I love Henry's tow-head curls. I love how the sun dances on his golden locks. I love the Sqiggy hair-do (thank you Laverne & Shirley) he gets at the pool when he comes up from being under water. Every time I cut Henry's hair and watch the golden locks drift to the ground, I get this panic in my belly. What irrational brain function makes me feel that it might be sane to save EVERY cut strand of his hair from now until he's 18? Why is it so hard to throw these precious pieces of hair away? I don't have any problem throwing away nail clippings (thank goodness). Do I think that a keepsake box of his hair will forever hold his sweet, little boy smell and that I could open that box and inhale deeply, soaking up his scent?
Or is it that I hate to waste anything that is so essentially him?
It's probably this same brain activity that lead me to my firm (and not so sound decision) to continue washing Henry's clothes with baby detergent well after the statute of limitations had passed on this "requirement". That scent was so him, so luscious baby boy, that I couldn't withhold such a lovely bouquet from my mommy olfactories. (Even though he's now two, I just recently bought another bottle of the detergent so I can occasionally wash his clothes in sweet memories. Don't tell my pragmatic husband.)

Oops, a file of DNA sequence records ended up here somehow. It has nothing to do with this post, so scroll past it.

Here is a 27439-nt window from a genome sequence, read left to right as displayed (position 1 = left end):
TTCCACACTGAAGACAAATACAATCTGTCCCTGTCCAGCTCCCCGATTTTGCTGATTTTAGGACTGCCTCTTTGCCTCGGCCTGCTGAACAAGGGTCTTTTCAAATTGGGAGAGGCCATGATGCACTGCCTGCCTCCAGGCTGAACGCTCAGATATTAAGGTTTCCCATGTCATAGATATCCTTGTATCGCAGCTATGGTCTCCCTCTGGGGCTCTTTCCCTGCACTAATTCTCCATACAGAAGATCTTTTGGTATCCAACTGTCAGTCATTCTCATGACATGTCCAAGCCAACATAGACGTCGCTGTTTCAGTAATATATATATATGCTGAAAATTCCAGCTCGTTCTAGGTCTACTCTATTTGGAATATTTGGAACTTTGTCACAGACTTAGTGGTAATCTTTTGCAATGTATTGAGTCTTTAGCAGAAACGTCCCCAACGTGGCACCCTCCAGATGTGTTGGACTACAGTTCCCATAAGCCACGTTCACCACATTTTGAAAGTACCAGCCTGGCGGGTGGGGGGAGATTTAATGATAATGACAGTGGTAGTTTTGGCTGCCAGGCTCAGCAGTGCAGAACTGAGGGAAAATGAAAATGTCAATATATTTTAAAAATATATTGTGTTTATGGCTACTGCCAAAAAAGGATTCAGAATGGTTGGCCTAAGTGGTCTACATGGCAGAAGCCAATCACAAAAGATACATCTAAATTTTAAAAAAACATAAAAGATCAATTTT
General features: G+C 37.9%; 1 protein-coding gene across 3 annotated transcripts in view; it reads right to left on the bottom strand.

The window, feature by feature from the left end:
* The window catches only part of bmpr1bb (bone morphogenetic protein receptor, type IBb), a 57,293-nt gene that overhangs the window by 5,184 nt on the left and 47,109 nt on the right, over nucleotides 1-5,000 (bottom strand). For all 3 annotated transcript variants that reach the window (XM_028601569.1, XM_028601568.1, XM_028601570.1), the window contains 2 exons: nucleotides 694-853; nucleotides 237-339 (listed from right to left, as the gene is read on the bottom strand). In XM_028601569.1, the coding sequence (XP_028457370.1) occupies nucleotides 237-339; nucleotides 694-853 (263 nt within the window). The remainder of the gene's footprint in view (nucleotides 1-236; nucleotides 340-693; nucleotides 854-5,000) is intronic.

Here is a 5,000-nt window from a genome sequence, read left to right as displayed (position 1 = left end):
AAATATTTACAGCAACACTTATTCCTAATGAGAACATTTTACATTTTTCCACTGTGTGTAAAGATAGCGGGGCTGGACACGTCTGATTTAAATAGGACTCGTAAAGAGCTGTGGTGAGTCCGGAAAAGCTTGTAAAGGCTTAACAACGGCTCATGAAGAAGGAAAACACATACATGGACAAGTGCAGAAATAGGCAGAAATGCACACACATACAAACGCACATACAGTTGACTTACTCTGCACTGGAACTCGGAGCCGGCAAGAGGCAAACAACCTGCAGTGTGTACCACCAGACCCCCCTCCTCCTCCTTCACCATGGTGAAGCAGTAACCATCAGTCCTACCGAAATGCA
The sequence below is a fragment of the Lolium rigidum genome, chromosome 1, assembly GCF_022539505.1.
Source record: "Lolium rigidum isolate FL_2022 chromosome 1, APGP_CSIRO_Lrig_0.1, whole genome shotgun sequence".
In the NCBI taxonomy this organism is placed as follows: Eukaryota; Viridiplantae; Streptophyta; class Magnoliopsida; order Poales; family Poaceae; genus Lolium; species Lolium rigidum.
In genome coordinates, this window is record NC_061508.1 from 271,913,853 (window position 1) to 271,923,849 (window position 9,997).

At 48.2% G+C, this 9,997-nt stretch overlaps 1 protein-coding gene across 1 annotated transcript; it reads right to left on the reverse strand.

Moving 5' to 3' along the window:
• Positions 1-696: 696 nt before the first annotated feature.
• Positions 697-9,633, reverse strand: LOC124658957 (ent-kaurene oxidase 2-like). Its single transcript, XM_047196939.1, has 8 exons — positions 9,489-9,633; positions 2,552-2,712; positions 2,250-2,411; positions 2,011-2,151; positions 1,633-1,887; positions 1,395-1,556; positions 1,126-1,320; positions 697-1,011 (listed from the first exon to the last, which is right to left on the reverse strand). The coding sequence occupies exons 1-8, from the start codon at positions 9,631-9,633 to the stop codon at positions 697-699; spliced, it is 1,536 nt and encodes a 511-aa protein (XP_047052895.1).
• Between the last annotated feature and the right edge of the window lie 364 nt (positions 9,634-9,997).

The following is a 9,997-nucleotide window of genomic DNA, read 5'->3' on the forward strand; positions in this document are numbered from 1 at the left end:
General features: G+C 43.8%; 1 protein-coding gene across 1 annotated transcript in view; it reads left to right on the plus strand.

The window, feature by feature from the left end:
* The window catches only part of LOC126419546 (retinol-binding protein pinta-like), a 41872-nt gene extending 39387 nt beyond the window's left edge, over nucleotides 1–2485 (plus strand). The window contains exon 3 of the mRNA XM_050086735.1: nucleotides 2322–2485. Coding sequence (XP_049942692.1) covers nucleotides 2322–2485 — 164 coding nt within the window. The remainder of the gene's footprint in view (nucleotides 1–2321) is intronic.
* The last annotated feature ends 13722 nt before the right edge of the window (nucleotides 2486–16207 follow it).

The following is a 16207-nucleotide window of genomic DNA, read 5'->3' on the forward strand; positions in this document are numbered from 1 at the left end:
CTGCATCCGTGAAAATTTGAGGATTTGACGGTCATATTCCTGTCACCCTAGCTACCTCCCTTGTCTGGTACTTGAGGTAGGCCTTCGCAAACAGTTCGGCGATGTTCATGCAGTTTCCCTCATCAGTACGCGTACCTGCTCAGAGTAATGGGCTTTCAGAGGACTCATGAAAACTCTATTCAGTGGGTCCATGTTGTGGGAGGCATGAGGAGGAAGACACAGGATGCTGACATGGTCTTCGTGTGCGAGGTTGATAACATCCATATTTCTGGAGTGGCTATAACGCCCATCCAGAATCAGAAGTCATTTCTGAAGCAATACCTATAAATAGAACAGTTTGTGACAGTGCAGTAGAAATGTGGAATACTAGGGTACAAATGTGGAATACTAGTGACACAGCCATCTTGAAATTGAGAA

It really is about the memories. I worry that I won't remember. I don't ever want to loose the image of Henry dutifully looking into my eyes as we discuss the whys of the world. I don't want to forget the feel of his clean, chubby cheek and just-washed, damp hair again my neck. However odd it may seem, I will continue to grimace each time I have to toss his golden locks, and with it his shrinking infanthood. Luckily, you can all exhale knowing there is NOT a box hidden in my attic holding all of Henry's hair trimmings. Instead, I will rejoice in knowing that all of his essence is locked within, and that it will journey with him through the decades. I know that in twenty-some years, when he's relaying some powerful life occurrence, I will again look into those same eyes, see the same dancing golden hair and maybe, if I'm still, catch a whiff of my sweet, little boy.